In our time-series albedo estimation for farmland stations, surface albedo jump occurred on the 230th day at the DE-Kli site, the 150th day at the IT-Bci site, and the 230th and 250th days at the FR-Gri site. There are TM data available before and after these days, and the trajectory of the estimated results was corrected in time after adding the observed data. On the 170th day at the DE-Kli site, the 140th day at the IT-Bci site, and the 245th day at the FR-Gri site, there were no TM data available to update the model prediction and only the background field trajectory could be used for forward predictions. The abrupt variation in surface albedo is difficult to show and the estimated results contain deviations. The jump is more severe during snowy periods (especially snowfall and melting), where the surface albedo deviation may be higher than 0.5 and the EnKF algorithm cannot be applied effectively without support from TM data. To operate the surface albedo data assimilation algorithm, it is necessary to secure more high-quality satellite data as input observations. With support from more observations, the data assimilation algorithm is better able to capture abrupt variations and produce accurate estimations.

6. Conclusions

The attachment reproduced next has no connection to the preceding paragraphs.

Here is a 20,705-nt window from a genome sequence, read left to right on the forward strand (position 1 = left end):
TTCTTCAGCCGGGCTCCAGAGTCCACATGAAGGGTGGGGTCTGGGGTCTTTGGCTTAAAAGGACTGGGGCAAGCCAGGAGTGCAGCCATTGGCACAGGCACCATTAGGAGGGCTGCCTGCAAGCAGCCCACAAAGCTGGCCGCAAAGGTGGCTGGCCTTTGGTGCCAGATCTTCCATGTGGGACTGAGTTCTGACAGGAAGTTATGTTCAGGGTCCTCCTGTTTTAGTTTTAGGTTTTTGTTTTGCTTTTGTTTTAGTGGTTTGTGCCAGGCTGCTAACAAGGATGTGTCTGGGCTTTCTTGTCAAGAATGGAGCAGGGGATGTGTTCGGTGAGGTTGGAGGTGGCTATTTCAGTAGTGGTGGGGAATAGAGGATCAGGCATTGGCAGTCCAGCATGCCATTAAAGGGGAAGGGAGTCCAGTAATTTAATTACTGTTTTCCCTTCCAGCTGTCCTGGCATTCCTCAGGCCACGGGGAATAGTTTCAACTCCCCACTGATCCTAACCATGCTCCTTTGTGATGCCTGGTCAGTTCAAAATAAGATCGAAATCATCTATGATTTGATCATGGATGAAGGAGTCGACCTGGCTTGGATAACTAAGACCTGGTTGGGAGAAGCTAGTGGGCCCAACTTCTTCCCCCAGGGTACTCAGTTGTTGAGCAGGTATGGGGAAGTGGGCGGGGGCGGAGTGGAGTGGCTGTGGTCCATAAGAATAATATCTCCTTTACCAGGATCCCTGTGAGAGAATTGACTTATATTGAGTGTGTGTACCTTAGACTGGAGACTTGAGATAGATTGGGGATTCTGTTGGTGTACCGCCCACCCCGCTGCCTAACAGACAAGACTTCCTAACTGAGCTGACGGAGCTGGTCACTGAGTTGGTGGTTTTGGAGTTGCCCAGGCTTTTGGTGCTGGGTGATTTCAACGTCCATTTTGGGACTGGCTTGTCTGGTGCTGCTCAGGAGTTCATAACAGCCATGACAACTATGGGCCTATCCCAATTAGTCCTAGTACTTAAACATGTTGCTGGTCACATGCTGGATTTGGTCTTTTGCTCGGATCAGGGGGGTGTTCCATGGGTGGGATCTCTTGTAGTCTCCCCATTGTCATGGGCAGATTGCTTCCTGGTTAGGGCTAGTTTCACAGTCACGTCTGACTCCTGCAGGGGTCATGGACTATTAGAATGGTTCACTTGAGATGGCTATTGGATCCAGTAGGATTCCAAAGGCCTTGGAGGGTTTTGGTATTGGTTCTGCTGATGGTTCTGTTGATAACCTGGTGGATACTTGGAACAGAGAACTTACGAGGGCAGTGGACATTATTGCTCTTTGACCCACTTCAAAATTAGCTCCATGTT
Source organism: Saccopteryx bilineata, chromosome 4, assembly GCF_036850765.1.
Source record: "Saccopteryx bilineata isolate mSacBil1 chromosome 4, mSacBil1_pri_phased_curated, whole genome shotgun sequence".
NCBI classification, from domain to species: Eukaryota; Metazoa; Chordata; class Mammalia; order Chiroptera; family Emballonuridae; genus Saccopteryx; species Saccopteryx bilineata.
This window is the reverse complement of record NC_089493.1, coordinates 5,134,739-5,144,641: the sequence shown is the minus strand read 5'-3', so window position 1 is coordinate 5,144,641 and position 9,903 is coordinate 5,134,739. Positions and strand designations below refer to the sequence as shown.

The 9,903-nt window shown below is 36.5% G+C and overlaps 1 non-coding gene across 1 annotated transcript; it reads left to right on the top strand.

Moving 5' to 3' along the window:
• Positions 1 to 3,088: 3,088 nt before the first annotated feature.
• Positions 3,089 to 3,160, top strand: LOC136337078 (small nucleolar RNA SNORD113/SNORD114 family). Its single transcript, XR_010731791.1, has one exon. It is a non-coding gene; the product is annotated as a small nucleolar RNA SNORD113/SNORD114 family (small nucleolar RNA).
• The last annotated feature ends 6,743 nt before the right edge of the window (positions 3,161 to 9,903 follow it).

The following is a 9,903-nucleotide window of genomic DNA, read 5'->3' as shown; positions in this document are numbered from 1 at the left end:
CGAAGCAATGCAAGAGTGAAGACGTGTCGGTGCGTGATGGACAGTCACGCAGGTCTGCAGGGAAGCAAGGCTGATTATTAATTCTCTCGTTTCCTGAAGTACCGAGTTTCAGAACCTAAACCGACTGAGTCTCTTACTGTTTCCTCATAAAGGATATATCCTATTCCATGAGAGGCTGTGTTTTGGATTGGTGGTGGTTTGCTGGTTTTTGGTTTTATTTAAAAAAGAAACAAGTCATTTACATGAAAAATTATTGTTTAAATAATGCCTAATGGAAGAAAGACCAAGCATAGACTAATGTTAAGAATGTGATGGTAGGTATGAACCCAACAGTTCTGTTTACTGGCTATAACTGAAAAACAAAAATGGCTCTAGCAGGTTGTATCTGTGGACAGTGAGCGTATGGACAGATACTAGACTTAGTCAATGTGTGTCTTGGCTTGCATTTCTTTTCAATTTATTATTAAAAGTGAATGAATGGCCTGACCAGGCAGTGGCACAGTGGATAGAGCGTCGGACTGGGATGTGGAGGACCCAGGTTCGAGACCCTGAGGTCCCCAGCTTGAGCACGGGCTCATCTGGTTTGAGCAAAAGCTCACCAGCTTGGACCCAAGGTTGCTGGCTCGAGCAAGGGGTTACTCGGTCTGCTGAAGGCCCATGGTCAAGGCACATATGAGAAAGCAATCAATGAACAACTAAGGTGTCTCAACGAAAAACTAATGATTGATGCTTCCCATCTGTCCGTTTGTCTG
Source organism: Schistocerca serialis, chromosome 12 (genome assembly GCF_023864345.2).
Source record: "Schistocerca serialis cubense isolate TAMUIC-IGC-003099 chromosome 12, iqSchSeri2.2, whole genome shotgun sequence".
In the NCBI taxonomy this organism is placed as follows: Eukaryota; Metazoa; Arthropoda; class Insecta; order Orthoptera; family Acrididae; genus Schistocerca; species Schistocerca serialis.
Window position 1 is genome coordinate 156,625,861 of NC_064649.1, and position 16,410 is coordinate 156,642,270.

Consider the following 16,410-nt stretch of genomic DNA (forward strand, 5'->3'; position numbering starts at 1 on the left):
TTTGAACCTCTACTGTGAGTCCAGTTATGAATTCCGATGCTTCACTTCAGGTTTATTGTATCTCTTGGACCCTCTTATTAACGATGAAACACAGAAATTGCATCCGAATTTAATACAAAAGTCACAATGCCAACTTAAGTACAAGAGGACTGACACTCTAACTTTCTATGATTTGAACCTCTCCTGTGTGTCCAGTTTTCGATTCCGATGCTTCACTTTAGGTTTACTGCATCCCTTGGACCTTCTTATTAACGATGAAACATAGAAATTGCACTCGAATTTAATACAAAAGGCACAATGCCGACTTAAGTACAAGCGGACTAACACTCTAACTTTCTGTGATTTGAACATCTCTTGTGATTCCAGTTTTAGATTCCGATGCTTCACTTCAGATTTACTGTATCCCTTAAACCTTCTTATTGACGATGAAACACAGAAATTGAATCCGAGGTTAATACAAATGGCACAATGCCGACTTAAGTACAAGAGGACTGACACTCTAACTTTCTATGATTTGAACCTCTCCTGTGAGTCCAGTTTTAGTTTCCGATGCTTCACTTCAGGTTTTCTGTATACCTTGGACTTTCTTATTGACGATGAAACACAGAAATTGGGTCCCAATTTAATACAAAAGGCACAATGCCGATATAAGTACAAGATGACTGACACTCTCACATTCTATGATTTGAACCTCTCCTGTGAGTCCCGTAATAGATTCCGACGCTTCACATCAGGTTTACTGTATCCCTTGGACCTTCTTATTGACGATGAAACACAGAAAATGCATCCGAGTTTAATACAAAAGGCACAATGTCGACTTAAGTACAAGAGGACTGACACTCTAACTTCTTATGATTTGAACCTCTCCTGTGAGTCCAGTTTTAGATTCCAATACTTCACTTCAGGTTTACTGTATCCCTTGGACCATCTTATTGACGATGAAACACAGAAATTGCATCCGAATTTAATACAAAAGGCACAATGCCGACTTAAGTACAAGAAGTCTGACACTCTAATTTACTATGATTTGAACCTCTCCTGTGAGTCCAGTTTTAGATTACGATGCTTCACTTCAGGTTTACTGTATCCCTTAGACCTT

High spatio-temporal resolution albedo products are essential for climate simulations, as well as for various agricultural and environmental monitoring applications. In this study, we developed a novel method based on the ensemble Kalman filter algorithm to integrate MODIS high temporal resolution albedo and Landsat high spatial resolution albedo data to estimate high spatial-temporal resolution albedos.
We constructed an albedo background field using MODIS historical surface albedo data, from which the initial predicted albedo was obtained from a dynamic model. TM albedos derived by direct estimation were then used as observation data to update the initial predictions. The error of the dynamic model and observations was generated from field observations. When extending the model to regions where no field observation data were available, we created a “common” error by averaging the error of all test stations. The results were compared with ground measurement data for cropland, deciduous broadleaf forest, evergreen needleleaf forest, grassland, and evergreen broadleaf forest sites. We found that estimation accuracy is high (RMSE < 0.0152) for all land cover types. When applied to large areas, the proposed algorithm also shows high estimation accuracy both for homogeneous and heterogeneous regions. The estimated and TM albedos derived by direct estimation were in accordance with RMSE values of 0.003 to 0.0112, and R 2 values of 0.8584 to 0.9964.